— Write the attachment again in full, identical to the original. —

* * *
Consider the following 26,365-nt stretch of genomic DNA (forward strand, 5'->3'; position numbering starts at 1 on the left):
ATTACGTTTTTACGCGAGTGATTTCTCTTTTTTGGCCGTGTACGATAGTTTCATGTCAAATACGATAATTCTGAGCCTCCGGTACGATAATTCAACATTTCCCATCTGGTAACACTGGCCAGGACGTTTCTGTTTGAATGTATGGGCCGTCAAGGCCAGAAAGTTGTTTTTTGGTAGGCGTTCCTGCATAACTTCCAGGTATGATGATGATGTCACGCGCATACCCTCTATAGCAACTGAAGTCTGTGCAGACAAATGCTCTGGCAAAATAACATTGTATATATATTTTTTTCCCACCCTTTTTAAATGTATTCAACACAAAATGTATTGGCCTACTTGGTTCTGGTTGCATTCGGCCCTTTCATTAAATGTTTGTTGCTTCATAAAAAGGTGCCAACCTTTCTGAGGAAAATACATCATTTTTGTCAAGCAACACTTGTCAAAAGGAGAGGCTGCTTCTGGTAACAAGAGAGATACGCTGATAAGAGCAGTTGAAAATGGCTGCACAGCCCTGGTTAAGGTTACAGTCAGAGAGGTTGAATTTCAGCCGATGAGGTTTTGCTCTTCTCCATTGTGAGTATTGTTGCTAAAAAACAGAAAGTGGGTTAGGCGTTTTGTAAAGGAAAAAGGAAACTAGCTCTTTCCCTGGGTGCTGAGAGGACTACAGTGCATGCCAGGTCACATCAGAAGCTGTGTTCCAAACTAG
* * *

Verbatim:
Consider the following 26,365-nt stretch of genomic DNA (forward strand, 5'->3'; position numbering starts at 1 on the left):
ATTACGTTTTTACGCGAGTGATTTCTCTTTTTTGGCCGTGTACGATAGTTTCATGTCAAATACGATAATTCTGAGCCTCCGGTACGATAATTCAACATTTCCCATCTGGTAACACTGGCCAGGACGTTTCTGTTTGAATGTATGGGCCGTCAAGGCCAGAAAGTTGTTTTTTGGTAGGCGTTCCTGCATAACTTCCAGGTATGATGATGATGTCACGCGCATACCCTCTATAGCAACTGAAGTCTGTGCAGACAAATGCTCTGGCAAAATAACATTGTATATATATTTTTTTCCCACCCTTTTTAAATGTATTCAACACAAAATGTATTGGCCTACTTGGTTCTGGTTGCATTCGGCCCTTTCATTAAATGTTTGTTGCTTCATAAAAAGGTGCCAACCTTTCTGAGGAAAATACATCATTTTTGTCAAGCAACACTTGTCAAAAGGAGAGGCTGCTTCTGGTAACAAGAGAGATACGCTGATAAGAGCAGTTGAAAATGGCTGCACAGCCCTGGTTAAGGTTACAGTCAGAGAGGTTGAATTTCAGCCGATGAGGTTTTGCTCTTCTCCATTGTGAGTATTGTTGCTAAAAAACAGAAAGTGGGTTAGGCGTTTTGTAAAGGAAAAAGGAAACTAGCTCTTTCCCTGGGTGCTGAGAGGACTACAGTGCATGCCAGGTCACATCAGAAGCTGTGTTCCAAACTAG